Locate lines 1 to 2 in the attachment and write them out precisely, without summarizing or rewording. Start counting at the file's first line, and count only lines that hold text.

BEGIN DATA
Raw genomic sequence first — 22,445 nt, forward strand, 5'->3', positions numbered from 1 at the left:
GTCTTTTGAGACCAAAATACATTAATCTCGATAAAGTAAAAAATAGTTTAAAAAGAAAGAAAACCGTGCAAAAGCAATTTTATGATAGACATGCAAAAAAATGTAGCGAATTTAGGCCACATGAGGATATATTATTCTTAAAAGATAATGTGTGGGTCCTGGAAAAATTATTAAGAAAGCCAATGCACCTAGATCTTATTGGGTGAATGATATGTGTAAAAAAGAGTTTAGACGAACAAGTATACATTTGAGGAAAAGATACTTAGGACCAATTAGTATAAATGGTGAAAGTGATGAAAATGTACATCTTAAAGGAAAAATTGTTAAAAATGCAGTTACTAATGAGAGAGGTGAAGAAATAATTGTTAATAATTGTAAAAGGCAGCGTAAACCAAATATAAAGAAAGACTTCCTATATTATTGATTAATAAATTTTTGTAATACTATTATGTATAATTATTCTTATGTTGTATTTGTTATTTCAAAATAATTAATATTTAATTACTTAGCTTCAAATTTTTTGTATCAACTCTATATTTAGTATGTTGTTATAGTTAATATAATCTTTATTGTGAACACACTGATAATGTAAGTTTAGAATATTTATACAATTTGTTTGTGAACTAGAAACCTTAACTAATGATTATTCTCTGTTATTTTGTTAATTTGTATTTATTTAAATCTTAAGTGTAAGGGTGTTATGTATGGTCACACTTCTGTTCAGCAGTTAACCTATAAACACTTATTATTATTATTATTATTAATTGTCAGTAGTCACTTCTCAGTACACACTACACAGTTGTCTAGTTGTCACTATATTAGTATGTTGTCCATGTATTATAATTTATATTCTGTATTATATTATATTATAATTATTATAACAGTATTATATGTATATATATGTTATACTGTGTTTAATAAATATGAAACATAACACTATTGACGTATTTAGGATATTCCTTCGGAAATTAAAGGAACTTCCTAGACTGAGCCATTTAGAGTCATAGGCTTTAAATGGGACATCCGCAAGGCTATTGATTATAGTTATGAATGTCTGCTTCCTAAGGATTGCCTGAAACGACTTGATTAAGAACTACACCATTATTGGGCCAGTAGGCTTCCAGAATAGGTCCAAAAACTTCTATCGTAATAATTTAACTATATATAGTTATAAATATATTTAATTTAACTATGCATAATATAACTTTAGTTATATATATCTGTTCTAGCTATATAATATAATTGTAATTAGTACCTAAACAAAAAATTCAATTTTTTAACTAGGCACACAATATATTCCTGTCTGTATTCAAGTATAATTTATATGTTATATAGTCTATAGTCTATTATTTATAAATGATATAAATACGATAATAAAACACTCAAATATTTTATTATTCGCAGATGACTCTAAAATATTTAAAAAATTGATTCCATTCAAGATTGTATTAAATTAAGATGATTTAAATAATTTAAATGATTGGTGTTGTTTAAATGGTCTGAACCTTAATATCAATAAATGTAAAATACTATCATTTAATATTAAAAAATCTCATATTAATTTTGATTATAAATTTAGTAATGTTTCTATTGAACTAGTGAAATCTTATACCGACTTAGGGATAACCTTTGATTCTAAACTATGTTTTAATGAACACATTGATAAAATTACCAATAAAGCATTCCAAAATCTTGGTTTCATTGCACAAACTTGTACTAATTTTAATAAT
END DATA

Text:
Raw genomic sequence first — 22,445 nt, forward strand, 5'->3', positions numbered from 1 at the left:
GTCTTTTGAGACCAAAATACATTAATCTCGATAAAGTAAAAAATAGTTTAAAAAGAAAGAAAACCGTGCAAAAGCAATTTTATGATAGACATGCAAAAAAATGTAGCGAATTTAGGCCACATGAGGATATATTATTCTTAAAAGATAATGTGTGGGTCCTGGAAAAATTATTAAGAAAGCCAATGCACCTAGATCTTATTGGGTGAATGATATGTGTAAAAAAGAGTTTAGACGAACAAGTATACATTTGAGGAAAAGATACTTAGGACCAATTAGTATAAATGGTGAAAGTGATGAAAATGTACATCTTAAAGGAAAAATTGTTAAAAATGCAGTTACTAATGAGAGAGGTGAAGAAATAATTGTTAATAATTGTAAAAGGCAGCGTAAACCAAATATAAAGAAAGACTTCCTATATTATTGATTAATAAATTTTTGTAATACTATTATGTATAATTATTCTTATGTTGTATTTGTTATTTCAAAATAATTAATATTTAATTACTTAGCTTCAAATTTTTTGTATCAACTCTATATTTAGTATGTTGTTATAGTTAATATAATCTTTATTGTGAACACACTGATAATGTAAGTTTAGAATATTTATACAATTTGTTTGTGAACTAGAAACCTTAACTAATGATTATTCTCTGTTATTTTGTTAATTTGTATTTATTTAAATCTTAAGTGTAAGGGTGTTATGTATGGTCACACTTCTGTTCAGCAGTTAACCTATAAACACTTATTATTATTATTATTATTAATTGTCAGTAGTCACTTCTCAGTACACACTACACAGTTGTCTAGTTGTCACTATATTAGTATGTTGTCCATGTATTATAATTTATATTCTGTATTATATTATATTATAATTATTATAACAGTATTATATGTATATATATGTTATACTGTGTTTAATAAATATGAAACATAACACTATTGACGTATTTAGGATATTCCTTCGGAAATTAAAGGAACTTCCTAGACTGAGCCATTTAGAGTCATAGGCTTTAAATGGGACATCCGCAAGGCTATTGATTATAGTTATGAATGTCTGCTTCCTAAGGATTGCCTGAAACGACTTGATTAAGAACTACACCATTATTGGGCCAGTAGGCTTCCAGAATAGGTCCAAAAACTTCTATCGTAATAATTTAACTATATATAGTTATAAATATATTTAATTTAACTATGCATAATATAACTTTAGTTATATATATCTGTTCTAGCTATATAATATAATTGTAATTAGTACCTAAACAAAAAATTCAATTTTTTAACTAGGCACACAATATATTCCTGTCTGTATTCAAGTATAATTTATATGTTATATAGTCTATAGTCTATTATTTATAAATGATATAAATACGATAATAAAACACTCAAATATTTTATTATTCGCAGATGACTCTAAAATATTTAAAAAATTGATTCCATTCAAGATTGTATTAAATTAAGATGATTTAAATAATTTAAATGATTGGTGTTGTTTAAATGGTCTGAACCTTAATATCAATAAATGTAAAATACTATCATTTAATATTAAAAAATCTCATATTAATTTTGATTATAAATTTAGTAATGTTTCTATTGAACTAGTGAAATCTTATACCGACTTAGGGATAACCTTTGATTCTAAACTATGTTTTAATGAACACATTGATAAAATTACCAATAAAGCATTCCAAAATCTTGGTTTCATTGCACAAACTTGTACTAATTTTAATAAT